SINGAPORE - Ministers and religious leaders in Singapore have responded to the news that 27 radicalised Bangladeshi workers had been arrested under the Internal Security Act (ISA).
Prime Minister Lee Hsien Loong wrote on Facebook that even though the group were plotting nefarious activities in Bangladesh and not in Singapore, they were still a serious threat.
"We are tightening up our security, and acting to protect our racial and religious harmony. Radicalisation and terrorism must never take root in Singapore," he stressed.
"The government will do its part, but everyone has to be on guard for suspicious activities that could harm our way of life," Mr Lee added.
Home Minister K Shanmugam commended the work of Singapore's security agencies for successfully arresting the group before they managed to carry out any attacks.
"While they were planning attacks outside Singapore, they could have easily changed their minds and attacked Singapore," he wrote in a Facebook post.
He added that the arrests were a reminder that the threat of terrorism was real in Singapore.
Communications and Information Minister Mr Yaacob Ibrahim expressed his "deep concern" and said that terrorism remained a continuing threat.
"I appeal that we be more vigilant, whether against radical teachings and ideologies, or of any suspicious activities around us," he wrote on Facebook.
But Mr Yaacob, who is also Minister-in-charge of Muslim Affairs, called on Singaporeans not to discriminate against foreign workers here. "The actions of a few cannot determine how we treat others who have worked so hard to build our homes, schools and hospitals," he stressed.
Minister in the Prime Minister's Office Chan Chun Sing, who is also Secretary-General of the National Trades Union Congress (NTUC) expressed similar sentiments, reiterating that the majority of foreign workers here contribute positively to Singapore's growth and development.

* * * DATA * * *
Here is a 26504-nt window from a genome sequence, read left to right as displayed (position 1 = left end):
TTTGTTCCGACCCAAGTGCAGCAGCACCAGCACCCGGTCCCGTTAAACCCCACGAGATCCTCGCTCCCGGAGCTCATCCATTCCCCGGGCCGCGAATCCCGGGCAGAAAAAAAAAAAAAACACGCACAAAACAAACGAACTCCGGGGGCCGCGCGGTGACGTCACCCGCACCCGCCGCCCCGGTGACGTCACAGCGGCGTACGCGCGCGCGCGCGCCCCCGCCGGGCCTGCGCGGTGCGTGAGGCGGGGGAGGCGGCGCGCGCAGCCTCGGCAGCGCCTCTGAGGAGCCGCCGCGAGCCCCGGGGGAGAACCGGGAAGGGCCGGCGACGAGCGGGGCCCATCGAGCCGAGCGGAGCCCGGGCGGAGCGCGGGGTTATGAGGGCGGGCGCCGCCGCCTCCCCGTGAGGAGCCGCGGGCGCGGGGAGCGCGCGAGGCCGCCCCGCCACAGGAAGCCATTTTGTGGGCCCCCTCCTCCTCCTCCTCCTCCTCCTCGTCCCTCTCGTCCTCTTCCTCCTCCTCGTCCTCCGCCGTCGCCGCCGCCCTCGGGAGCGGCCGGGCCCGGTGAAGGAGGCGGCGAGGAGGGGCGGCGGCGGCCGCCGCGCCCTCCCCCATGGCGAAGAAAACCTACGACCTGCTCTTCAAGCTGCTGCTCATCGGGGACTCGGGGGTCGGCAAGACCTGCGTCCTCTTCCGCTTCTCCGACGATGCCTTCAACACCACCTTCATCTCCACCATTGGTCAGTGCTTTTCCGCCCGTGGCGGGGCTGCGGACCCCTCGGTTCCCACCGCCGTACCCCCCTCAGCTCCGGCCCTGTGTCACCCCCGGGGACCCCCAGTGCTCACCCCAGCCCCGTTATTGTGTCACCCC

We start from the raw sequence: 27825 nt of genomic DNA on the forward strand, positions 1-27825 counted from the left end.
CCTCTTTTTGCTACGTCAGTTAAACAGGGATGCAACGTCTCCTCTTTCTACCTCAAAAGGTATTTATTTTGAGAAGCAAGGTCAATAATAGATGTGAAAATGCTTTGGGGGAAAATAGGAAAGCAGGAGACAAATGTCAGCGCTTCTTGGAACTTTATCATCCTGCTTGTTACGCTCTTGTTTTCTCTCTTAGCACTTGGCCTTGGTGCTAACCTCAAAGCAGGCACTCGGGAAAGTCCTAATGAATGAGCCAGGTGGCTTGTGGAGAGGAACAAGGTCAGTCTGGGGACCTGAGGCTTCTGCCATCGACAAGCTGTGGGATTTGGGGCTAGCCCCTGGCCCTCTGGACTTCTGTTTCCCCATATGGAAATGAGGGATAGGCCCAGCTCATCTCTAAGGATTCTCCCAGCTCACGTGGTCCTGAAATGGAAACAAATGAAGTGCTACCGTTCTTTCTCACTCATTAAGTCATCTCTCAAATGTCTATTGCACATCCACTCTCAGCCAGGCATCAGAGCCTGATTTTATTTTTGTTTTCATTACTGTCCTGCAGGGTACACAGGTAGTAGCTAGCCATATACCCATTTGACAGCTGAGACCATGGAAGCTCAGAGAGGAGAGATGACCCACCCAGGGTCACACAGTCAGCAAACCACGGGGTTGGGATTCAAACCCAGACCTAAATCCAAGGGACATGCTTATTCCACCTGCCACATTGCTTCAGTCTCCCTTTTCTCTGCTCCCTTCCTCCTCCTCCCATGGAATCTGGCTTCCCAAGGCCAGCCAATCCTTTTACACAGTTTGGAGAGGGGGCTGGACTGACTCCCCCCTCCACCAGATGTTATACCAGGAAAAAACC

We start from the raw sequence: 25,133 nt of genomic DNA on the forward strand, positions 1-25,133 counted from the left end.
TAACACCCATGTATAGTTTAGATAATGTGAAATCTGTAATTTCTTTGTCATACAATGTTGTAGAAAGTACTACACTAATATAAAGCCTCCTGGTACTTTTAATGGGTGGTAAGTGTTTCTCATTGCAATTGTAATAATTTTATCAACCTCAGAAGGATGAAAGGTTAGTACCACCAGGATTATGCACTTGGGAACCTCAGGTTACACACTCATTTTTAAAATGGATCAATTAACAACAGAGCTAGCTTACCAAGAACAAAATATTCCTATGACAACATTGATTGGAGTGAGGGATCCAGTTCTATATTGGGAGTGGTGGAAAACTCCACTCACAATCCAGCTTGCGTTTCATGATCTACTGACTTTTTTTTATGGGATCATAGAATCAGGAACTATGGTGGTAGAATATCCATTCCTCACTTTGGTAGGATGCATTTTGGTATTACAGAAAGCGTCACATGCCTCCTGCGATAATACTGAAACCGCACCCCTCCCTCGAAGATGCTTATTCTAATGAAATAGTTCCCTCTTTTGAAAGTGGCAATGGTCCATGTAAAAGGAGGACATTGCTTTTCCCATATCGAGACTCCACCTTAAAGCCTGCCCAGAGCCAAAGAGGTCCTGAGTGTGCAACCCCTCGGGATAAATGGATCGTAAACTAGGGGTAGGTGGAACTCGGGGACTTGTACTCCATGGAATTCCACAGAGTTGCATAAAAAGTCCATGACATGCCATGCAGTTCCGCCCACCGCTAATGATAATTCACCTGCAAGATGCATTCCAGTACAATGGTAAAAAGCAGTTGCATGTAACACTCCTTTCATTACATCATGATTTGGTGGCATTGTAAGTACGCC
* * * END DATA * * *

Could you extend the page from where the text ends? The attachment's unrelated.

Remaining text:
"As such, we must strengthen our efforts to integrate foreign workers and guard against ostracising them," he said.
Mr Chan also noted that it was critical not to allow the incident to affect ties with Singapore's Muslim community, as "religious harmony is the cornerstone to our unique heritage in Singapore".
Meanwhile, in a statement, the Islamic Religious Council of Singapore (Muis) said that it denounced any acts of plans by extremist groups that threatened the security, peace and harmony of Singapore and the world.
Mufti of Singapore Dr Mohamed Fatris Bakaram said that these groups "contradict the fundamental Islamic teaching of protecting the sanctity of human life and preserving peace and harmony at all times".
He added that Muis will continue to step up efforts to prevent any form of radical teachings from taking root in the Singaporean Muslim community.
On Wednesday (Jan 20), the Home Affairs Ministry revealed that the 27 Bangladeshi nationals, who had been working in the local construction industry, were arrested after they were found to be supporting the armed jihadi ideology of terrorist groups such as Al-Qaeda and ISIS.